In 1954 German Lutheran theologian Horst Kasner brought his wife and three young children across the Iron Curtain to take up a role in a new parish.
Nothing unusual in that – 200,000 Germans headed from East to West Germany that year – except that Mr Kasner was heading in the other direction.
They settled north of Berlin, where the churchman and his wife raised their children in a former seminary. It was in this deeply religious environment that his eldest daughter Angela grew up, beginning her long career first in academia, and after her first marriage to Ulrich Merkel, in politics.
Chancellor Merkel may go down in history as the woman who invited the world to come to Germany, and so set off the disintegration of the European Union.
But there is an overlooked angle to the story – how her religious upbringing, and the Christian culture of the continent, helped to inspire its leaders’ immigration policies.
As a Catholic I’ve come to the conclusion that our contemporary version of the faith, and the actions of our religious leaders, are actually threatening our future. The shocking Islamist murder yesterday of a priest in Normandy while he said Mass has only deepened this concern.
Europe’s churches have long been active in campaigning for refugees, and in this current crisis both the Pope and Archbishop of Canterbury have invited Syrians to stay at their own homes, while calling on others to help too.
The suffering of the Syrians moves people from all backgrounds, but for Christians there is a particular urge to help: Jesus’s family were refugees and in one of his most famous parables Christ urged people not to hate Samaritans because they were different.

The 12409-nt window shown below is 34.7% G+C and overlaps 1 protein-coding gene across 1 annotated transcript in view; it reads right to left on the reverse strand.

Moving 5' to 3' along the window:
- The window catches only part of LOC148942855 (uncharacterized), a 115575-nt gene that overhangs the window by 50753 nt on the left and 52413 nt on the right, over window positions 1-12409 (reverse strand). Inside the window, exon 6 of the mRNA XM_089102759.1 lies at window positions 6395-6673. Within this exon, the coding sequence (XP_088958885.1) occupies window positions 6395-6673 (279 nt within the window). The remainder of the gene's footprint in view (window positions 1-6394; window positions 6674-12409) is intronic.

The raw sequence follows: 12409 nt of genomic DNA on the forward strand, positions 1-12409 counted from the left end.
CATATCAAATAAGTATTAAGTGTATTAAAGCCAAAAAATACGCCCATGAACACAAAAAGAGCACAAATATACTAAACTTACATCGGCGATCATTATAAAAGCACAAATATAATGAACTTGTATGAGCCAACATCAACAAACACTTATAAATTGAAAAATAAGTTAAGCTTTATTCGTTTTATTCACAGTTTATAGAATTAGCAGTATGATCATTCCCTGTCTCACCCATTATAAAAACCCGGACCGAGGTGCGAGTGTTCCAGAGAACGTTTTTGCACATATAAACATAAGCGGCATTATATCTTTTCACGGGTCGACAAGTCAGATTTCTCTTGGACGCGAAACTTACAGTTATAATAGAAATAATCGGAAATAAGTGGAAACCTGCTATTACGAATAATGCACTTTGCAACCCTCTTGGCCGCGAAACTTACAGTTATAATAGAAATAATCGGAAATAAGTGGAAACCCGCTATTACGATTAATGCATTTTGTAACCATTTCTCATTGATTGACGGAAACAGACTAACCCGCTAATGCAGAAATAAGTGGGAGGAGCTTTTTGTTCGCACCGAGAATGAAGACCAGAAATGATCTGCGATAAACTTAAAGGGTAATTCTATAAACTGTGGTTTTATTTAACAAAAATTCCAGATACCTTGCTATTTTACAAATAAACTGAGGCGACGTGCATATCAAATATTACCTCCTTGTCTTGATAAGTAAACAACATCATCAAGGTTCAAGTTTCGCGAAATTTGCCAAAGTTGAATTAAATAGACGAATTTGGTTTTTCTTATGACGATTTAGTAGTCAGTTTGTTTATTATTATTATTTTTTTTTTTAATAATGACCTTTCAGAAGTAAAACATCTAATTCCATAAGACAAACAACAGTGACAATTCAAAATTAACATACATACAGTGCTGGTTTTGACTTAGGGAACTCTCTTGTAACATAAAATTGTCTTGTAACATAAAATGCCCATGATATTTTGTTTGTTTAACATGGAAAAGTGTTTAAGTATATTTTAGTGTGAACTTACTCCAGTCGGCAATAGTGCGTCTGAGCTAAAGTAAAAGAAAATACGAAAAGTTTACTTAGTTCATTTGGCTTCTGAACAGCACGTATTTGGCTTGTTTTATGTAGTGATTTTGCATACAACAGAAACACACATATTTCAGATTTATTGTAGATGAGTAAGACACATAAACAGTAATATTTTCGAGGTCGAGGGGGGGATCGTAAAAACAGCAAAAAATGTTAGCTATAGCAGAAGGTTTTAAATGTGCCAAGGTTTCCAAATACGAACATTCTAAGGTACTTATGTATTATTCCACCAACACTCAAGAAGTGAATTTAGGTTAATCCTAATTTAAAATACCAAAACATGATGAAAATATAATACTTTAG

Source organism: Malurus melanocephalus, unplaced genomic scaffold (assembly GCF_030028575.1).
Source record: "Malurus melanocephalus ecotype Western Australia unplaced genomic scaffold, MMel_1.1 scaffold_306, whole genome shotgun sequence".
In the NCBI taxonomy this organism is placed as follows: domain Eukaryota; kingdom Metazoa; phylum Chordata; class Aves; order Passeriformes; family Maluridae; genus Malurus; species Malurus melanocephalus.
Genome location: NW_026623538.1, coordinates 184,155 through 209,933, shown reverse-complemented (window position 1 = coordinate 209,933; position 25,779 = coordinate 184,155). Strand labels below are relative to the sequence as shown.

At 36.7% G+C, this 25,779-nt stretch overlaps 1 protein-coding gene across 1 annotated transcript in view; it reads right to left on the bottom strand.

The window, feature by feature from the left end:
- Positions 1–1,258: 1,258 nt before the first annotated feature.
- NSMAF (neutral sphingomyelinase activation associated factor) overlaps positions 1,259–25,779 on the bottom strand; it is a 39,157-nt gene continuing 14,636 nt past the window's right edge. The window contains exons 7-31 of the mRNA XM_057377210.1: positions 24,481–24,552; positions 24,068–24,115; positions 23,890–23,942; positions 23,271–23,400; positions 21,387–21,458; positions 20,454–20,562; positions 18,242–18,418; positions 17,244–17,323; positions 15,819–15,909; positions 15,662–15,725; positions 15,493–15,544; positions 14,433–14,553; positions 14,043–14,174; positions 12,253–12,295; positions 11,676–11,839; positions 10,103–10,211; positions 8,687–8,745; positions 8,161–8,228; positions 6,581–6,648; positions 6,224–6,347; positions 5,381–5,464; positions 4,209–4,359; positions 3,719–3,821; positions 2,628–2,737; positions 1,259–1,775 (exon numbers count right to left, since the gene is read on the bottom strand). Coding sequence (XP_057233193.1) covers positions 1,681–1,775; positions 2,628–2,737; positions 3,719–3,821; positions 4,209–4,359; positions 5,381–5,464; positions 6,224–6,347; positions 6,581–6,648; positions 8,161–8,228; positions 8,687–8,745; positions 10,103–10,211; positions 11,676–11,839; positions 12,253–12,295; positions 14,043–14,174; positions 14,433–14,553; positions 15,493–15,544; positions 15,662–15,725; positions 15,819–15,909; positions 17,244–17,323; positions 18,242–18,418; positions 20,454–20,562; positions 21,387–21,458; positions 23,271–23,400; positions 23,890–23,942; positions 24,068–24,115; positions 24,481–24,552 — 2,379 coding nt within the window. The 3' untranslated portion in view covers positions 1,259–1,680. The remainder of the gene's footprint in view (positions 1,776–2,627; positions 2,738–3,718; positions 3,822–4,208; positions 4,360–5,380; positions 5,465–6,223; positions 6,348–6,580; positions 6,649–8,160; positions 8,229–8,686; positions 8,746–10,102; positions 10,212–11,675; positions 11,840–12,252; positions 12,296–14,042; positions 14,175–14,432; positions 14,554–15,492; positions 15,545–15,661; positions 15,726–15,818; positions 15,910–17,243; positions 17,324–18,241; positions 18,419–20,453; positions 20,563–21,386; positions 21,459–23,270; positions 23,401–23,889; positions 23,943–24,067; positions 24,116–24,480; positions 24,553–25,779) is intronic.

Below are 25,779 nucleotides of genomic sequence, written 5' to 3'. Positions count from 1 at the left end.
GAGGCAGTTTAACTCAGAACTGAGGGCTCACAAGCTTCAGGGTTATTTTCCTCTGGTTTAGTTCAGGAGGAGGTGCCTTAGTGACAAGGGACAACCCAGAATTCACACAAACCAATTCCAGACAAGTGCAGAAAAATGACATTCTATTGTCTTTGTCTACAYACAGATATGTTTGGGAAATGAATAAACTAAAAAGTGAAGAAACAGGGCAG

(On top of this Syria, being the land of St Paul, has a special importance to the faithful.)
The need to break down barriers is at the heart of Christianity, which is both its great strength, but also its weakness; the legacy of Christianity partly explains why the world wants to come to Europe, but also why Europe lacks the sense to stop them.
The word religion comes from the Latin religare, literally ‘to bind’, and, throughout history that has been its purpose. Religions emerged, from an evolutionary perspective, to bring humans together as a community, telling creation myths to strengthen social cohesion and setting out laws to reduce anti-social behaviour.
When humans moved from hunter-gatherer bands of 150 or so people to much larger agricultural societies of up to 10,000 strangers, these religions became more sophisticated and more focussed on keeping behaviour in check with watchful gods. But what all early religions had in common was a division between the believer and outsider, because that was necessary for survival; as an ancient rabbi asked, ‘If I am not for myself, who will be for me?’
Christianity changed all that. It borrowed the ancestral religion of one group and offered a mass-market version to everyone, using the safety provided by the Roman Empire to spread its idea that salvation was open to all.